The game play of High Society is very simple. You are trying to outbid your opponents to get cards that you want to add value to your hand, and avoid taking too many penalty cards. In the end you will most likely have to take one or two penalty cards though, because they game does have a nice little twist. The person with the least amount of money at the end of the game loses, even if they have more points than anyone else in the game. This sort of stops you from overpaying for some items just to gather the most points.
The play as I said is very simple. Everyone receives 11 money cards, these are in the values of 25, 20, 15, 12, 10, 8, 6, 4, 3, 2, and 1 all valued in millions. The object is to outbid your opponents for the cards you want without overspending. On each turn the top card is flipped over and bidding starts. With most cards that it is a traditional auction where you bid until everyone drops out except for one bidder. That bidder wins the card which is either a luxury item card (worth points), or the recognition cards which double all the points in your hand. Of course though, this game would be boring if all the cards gave you good results.
There are also cards that have a negative effect on your scores. One of them is tax evasion which cuts your points in half, gambling debts which costs you five points, and the thief which cancels one of your luxury items. The bidding on these is a little different. Again, you do a standard auction, but the first person to pass (in other words fail to outbid their opponent) gets that card. Receiving the card is the bad news for the person who passes, but they do keep put all their money they had bid on that auction back in their hand. Everyone else has a bad result too, they lose the money they had bid to the bank! This makes for some interesting strategy, because remember the person with the least money loses automatically at the end even if they have the most points!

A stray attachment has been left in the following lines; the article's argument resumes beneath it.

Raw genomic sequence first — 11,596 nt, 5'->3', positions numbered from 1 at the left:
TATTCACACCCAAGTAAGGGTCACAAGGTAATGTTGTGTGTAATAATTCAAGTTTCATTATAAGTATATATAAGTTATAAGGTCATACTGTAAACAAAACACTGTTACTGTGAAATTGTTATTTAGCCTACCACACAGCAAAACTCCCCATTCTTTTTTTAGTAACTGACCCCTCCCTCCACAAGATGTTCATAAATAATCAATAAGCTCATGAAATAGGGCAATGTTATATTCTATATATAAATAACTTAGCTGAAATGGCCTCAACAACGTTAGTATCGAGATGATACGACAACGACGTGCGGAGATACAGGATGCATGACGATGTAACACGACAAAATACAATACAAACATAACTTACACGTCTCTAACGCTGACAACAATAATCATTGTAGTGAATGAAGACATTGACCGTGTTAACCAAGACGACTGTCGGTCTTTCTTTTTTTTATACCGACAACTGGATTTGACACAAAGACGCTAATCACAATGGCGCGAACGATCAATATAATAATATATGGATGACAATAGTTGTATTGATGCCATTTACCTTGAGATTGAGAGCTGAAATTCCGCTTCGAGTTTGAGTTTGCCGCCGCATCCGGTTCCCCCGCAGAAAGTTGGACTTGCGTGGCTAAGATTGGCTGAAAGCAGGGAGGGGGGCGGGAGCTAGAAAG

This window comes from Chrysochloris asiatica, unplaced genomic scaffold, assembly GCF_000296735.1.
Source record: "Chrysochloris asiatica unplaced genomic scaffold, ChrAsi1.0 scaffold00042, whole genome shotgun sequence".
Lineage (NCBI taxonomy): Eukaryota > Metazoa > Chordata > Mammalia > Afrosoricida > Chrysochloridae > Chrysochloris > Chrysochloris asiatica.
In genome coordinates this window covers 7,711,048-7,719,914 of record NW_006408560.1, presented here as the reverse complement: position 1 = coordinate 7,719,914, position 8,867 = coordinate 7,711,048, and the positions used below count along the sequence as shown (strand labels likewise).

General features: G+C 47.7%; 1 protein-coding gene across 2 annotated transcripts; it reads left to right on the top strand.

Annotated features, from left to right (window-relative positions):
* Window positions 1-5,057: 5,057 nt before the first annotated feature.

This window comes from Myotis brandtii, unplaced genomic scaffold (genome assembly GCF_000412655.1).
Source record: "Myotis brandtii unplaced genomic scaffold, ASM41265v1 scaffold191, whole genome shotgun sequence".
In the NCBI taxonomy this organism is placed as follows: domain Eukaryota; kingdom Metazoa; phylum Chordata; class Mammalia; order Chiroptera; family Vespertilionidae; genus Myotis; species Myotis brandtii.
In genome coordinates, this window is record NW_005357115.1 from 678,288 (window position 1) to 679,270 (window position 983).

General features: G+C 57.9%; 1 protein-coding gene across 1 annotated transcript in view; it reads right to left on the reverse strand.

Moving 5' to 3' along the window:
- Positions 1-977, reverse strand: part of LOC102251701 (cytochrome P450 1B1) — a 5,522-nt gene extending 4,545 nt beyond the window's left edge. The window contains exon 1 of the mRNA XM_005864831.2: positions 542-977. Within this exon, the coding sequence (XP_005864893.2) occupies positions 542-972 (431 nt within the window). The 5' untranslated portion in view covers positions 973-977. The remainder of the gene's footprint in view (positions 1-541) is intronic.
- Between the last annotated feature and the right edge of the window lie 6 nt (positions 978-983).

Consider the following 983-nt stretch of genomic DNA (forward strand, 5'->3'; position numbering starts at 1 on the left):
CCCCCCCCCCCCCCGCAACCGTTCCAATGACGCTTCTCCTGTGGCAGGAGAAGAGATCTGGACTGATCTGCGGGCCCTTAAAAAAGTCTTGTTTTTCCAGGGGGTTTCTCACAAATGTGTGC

The recognition cards along with the tax evasion card each have a red border. The game ends when the fourth card with a red border is turned face up. This also adds some strategy because after that third red border card is shown the game can end at any time! At the end of the game as I said you first add up your money, the person with the lowest total is out of the game. Then everyone else adds their points taking into consideration bonus and penalties from the cards they won. The person with the highest total wins!
Honestly, this is a great little bidding game. The only semi-complicated rule is for the tax evasion, gambling debts and thief cards, but that does not take long to learn. That little twist makes strategizing fun in the game. Again, remember you want to have the most points at the end, but also avoid having the least money if you want to win! At under $15 retail price this is definitely worth having around to teach your friends the basic aspects of bidding games and have some fun playing it.